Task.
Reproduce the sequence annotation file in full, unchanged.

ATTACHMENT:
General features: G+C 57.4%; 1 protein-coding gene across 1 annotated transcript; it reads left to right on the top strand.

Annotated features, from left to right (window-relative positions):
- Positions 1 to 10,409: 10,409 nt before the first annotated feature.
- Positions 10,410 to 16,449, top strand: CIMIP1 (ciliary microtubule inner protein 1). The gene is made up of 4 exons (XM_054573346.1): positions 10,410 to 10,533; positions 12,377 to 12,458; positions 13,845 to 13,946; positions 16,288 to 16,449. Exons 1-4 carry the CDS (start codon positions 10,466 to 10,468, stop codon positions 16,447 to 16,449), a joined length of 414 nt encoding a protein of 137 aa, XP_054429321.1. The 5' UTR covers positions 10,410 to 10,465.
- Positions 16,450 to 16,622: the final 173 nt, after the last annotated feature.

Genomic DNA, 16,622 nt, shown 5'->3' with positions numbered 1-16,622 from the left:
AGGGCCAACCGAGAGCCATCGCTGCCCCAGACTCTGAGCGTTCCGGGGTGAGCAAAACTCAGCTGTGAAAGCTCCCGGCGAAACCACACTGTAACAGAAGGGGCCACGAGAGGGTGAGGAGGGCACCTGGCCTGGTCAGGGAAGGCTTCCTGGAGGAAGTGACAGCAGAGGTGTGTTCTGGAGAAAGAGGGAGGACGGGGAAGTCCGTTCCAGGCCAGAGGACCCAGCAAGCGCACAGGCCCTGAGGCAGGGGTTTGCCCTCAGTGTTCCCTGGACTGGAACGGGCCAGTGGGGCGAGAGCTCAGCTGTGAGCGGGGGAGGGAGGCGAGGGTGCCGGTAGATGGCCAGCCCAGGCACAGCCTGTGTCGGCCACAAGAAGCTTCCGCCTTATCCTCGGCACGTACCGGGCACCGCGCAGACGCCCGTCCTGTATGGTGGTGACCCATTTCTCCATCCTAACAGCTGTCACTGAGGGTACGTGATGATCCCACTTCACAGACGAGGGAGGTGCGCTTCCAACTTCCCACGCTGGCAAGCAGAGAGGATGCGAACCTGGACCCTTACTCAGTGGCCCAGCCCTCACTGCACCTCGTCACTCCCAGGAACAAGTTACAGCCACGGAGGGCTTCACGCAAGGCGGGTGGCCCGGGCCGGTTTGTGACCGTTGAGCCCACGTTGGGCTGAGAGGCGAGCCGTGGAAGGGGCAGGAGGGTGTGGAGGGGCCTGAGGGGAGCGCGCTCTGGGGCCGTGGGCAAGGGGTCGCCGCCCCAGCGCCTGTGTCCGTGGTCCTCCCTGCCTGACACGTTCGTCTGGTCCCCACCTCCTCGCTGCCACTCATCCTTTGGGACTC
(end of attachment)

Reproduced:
General features: G+C 57.4%; 1 protein-coding gene across 1 annotated transcript; it reads left to right on the top strand.

Annotated features, from left to right (window-relative positions):
- Positions 1 to 10,409: 10,409 nt before the first annotated feature.
- Positions 10,410 to 16,449, top strand: CIMIP1 (ciliary microtubule inner protein 1). The gene is made up of 4 exons (XM_054573346.1): positions 10,410 to 10,533; positions 12,377 to 12,458; positions 13,845 to 13,946; positions 16,288 to 16,449. Exons 1-4 carry the CDS (start codon positions 10,466 to 10,468, stop codon positions 16,447 to 16,449), a joined length of 414 nt encoding a protein of 137 aa, XP_054429321.1. The 5' UTR covers positions 10,410 to 10,465.
- Positions 16,450 to 16,622: the final 173 nt, after the last annotated feature.

Genomic DNA, 16,622 nt, shown 5'->3' with positions numbered 1-16,622 from the left:
AGGGCCAACCGAGAGCCATCGCTGCCCCAGACTCTGAGCGTTCCGGGGTGAGCAAAACTCAGCTGTGAAAGCTCCCGGCGAAACCACACTGTAACAGAAGGGGCCACGAGAGGGTGAGGAGGGCACCTGGCCTGGTCAGGGAAGGCTTCCTGGAGGAAGTGACAGCAGAGGTGTGTTCTGGAGAAAGAGGGAGGACGGGGAAGTCCGTTCCAGGCCAGAGGACCCAGCAAGCGCACAGGCCCTGAGGCAGGGGTTTGCCCTCAGTGTTCCCTGGACTGGAACGGGCCAGTGGGGCGAGAGCTCAGCTGTGAGCGGGGGAGGGAGGCGAGGGTGCCGGTAGATGGCCAGCCCAGGCACAGCCTGTGTCGGCCACAAGAAGCTTCCGCCTTATCCTCGGCACGTACCGGGCACCGCGCAGACGCCCGTCCTGTATGGTGGTGACCCATTTCTCCATCCTAACAGCTGTCACTGAGGGTACGTGATGATCCCACTTCACAGACGAGGGAGGTGCGCTTCCAACTTCCCACGCTGGCAAGCAGAGAGGATGCGAACCTGGACCCTTACTCAGTGGCCCAGCCCTCACTGCACCTCGTCACTCCCAGGAACAAGTTACAGCCACGGAGGGCTTCACGCAAGGCGGGTGGCCCGGGCCGGTTTGTGACCGTTGAGCCCACGTTGGGCTGAGAGGCGAGCCGTGGAAGGGGCAGGAGGGTGTGGAGGGGCCTGAGGGGAGCGCGCTCTGGGGCCGTGGGCAAGGGGTCGCCGCCCCAGCGCCTGTGTCCGTGGTCCTCCCTGCCTGACACGTTCGTCTGGTCCCCACCTCCTCGCTGCCACTCATCCTTTGGGACTC